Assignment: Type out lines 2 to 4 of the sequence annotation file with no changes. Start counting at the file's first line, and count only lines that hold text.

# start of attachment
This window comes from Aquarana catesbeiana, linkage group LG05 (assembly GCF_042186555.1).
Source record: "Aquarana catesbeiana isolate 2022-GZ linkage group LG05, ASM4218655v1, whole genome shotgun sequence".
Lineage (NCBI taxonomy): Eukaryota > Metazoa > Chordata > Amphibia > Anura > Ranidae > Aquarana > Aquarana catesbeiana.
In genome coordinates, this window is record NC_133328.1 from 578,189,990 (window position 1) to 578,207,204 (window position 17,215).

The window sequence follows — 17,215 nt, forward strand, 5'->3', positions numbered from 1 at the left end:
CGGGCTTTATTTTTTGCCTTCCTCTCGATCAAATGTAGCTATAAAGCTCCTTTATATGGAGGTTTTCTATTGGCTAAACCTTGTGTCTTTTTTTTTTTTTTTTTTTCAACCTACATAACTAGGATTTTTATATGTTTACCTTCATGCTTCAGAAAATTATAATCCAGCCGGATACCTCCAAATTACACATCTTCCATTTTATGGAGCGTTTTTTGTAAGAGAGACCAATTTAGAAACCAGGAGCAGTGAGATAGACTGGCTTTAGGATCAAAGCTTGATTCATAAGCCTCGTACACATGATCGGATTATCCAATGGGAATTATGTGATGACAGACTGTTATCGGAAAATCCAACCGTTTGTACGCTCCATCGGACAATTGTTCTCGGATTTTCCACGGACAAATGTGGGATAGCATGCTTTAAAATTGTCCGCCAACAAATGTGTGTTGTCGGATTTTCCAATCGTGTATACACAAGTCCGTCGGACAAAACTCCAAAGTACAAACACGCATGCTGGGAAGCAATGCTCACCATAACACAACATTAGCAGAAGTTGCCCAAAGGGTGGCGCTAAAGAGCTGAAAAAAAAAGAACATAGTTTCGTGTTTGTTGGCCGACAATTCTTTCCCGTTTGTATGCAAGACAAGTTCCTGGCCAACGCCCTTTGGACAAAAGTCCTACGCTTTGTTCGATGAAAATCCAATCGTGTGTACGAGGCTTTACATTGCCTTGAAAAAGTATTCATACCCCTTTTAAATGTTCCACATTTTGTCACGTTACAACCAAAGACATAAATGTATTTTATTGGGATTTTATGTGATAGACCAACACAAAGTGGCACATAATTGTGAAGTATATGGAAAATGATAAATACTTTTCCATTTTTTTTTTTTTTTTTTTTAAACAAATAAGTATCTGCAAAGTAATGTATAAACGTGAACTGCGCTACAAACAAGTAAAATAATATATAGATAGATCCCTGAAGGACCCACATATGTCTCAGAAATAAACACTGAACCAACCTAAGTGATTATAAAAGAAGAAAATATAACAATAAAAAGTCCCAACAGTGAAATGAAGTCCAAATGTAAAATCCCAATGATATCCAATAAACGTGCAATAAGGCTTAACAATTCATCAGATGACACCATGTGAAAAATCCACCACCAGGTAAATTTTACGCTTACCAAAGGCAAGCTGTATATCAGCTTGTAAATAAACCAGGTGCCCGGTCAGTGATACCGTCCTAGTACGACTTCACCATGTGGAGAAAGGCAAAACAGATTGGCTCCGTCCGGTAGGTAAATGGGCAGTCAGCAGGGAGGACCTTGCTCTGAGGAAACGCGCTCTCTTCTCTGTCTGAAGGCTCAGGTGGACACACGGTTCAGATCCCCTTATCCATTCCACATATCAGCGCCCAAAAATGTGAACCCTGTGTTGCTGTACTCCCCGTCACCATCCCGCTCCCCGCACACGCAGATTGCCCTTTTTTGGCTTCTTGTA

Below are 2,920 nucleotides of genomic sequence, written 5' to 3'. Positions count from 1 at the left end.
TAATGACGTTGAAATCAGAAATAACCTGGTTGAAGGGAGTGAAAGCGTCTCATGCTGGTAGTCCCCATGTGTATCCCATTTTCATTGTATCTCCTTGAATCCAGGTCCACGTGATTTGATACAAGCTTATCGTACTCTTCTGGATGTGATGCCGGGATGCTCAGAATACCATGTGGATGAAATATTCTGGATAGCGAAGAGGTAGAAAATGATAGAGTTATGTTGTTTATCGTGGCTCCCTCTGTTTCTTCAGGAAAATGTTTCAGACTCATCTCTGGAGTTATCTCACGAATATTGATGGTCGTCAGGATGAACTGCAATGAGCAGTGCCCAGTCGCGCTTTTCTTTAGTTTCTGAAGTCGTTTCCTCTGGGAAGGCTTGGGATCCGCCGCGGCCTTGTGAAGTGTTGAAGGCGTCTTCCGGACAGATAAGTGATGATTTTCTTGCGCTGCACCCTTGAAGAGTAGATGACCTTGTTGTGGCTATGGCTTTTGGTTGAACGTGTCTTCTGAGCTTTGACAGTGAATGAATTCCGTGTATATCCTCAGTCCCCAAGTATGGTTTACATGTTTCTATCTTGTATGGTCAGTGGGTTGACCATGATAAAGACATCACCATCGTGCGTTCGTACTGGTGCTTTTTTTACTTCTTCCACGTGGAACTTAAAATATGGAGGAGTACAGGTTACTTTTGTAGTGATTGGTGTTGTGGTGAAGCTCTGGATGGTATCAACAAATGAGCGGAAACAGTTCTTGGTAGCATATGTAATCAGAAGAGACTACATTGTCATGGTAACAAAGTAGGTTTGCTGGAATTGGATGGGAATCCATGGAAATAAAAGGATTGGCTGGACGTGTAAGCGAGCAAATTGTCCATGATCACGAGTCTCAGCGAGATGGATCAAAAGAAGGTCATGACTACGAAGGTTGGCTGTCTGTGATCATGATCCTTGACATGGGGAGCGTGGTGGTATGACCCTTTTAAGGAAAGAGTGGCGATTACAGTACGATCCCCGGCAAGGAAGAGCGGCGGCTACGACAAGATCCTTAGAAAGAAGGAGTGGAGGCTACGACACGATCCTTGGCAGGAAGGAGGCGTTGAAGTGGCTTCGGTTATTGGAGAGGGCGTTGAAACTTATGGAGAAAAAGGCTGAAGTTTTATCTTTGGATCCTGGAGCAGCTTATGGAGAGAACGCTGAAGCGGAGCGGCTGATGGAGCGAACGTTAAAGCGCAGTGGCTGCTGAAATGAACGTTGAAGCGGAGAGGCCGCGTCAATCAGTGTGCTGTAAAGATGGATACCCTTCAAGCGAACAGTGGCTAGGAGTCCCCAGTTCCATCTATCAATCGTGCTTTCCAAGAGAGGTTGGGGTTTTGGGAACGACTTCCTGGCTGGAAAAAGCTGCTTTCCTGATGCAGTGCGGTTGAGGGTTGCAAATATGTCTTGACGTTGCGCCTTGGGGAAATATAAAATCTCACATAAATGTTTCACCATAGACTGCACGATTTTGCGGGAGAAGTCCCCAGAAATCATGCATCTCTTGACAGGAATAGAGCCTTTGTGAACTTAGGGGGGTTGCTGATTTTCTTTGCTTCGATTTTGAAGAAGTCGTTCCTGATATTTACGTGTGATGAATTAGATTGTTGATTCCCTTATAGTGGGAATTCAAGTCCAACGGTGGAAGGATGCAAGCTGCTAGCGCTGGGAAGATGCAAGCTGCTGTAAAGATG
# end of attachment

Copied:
Source record: "Aquarana catesbeiana isolate 2022-GZ linkage group LG05, ASM4218655v1, whole genome shotgun sequence".
Lineage (NCBI taxonomy): Eukaryota > Metazoa > Chordata > Amphibia > Anura > Ranidae > Aquarana > Aquarana catesbeiana.
In genome coordinates, this window is record NC_133328.1 from 578,189,990 (window position 1) to 578,207,204 (window position 17,215).